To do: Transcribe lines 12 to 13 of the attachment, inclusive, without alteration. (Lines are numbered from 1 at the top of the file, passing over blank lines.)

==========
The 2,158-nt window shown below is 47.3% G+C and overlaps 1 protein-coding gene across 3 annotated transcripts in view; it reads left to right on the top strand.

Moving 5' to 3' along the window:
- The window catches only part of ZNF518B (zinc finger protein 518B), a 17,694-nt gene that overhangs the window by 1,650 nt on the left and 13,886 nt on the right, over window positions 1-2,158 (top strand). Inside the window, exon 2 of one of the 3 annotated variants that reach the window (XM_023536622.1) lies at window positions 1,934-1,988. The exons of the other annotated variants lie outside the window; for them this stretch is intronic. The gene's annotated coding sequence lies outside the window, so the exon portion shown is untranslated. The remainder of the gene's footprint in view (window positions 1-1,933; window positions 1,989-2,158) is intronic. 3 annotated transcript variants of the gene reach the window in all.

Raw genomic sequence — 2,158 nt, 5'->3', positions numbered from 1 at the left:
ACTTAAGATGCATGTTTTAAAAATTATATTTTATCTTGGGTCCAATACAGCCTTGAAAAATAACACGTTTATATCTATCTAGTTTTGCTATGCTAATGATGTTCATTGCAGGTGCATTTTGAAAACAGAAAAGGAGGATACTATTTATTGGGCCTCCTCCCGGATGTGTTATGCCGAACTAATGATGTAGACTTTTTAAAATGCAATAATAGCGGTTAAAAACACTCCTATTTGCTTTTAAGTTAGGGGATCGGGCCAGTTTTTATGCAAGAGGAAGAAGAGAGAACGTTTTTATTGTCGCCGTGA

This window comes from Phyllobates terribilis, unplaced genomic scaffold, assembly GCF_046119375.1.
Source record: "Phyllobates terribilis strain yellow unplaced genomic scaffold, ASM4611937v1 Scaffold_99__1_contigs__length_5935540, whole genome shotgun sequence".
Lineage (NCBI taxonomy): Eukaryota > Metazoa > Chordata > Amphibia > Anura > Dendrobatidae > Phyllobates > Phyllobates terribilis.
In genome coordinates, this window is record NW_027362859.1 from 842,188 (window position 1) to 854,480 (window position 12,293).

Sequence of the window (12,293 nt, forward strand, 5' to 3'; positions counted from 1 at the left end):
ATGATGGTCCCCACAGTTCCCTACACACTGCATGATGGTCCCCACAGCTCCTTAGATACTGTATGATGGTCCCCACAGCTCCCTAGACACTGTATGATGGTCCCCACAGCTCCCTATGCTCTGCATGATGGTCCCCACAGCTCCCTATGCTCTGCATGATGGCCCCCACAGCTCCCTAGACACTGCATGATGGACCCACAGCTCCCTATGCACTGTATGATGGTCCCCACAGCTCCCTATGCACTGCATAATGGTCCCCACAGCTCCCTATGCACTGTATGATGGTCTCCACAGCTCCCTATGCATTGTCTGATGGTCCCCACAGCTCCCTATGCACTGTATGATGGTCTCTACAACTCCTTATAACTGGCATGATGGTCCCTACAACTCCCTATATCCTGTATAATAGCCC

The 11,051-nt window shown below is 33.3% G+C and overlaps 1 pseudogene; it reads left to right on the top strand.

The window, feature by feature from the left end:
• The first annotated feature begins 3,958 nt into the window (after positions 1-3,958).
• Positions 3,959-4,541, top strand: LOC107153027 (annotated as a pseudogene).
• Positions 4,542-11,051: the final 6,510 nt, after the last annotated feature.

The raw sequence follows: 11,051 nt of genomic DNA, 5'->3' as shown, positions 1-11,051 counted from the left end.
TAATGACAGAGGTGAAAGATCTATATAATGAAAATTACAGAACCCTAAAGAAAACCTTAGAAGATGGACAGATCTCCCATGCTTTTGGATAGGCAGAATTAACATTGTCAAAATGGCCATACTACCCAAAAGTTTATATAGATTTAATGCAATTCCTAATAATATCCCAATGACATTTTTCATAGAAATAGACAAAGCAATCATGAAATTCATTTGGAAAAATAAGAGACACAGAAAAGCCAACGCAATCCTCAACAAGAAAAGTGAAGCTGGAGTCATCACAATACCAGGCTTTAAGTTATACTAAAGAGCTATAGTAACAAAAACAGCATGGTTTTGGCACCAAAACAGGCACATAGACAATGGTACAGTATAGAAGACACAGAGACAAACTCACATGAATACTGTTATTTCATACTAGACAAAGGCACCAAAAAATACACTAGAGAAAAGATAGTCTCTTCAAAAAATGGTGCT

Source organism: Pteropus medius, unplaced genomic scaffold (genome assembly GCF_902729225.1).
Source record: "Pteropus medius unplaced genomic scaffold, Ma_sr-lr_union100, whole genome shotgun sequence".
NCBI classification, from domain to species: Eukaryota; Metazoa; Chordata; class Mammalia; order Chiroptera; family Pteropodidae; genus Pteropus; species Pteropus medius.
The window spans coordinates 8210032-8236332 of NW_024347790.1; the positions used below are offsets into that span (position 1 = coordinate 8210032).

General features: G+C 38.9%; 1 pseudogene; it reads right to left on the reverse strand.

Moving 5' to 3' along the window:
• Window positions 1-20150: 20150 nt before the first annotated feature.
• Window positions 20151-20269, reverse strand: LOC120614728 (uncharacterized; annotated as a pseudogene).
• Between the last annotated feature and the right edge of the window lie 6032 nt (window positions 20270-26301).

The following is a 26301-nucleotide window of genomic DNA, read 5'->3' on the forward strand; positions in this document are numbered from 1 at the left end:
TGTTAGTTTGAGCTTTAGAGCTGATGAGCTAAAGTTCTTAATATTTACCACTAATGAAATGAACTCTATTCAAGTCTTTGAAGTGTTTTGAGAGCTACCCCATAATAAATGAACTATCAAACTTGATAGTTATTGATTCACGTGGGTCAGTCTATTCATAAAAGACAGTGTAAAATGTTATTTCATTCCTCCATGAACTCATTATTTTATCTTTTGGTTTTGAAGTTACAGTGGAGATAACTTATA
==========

The 11,051-nt window shown below is 33.3% G+C and overlaps 1 pseudogene; it reads left to right on the top strand.

The window, feature by feature from the left end: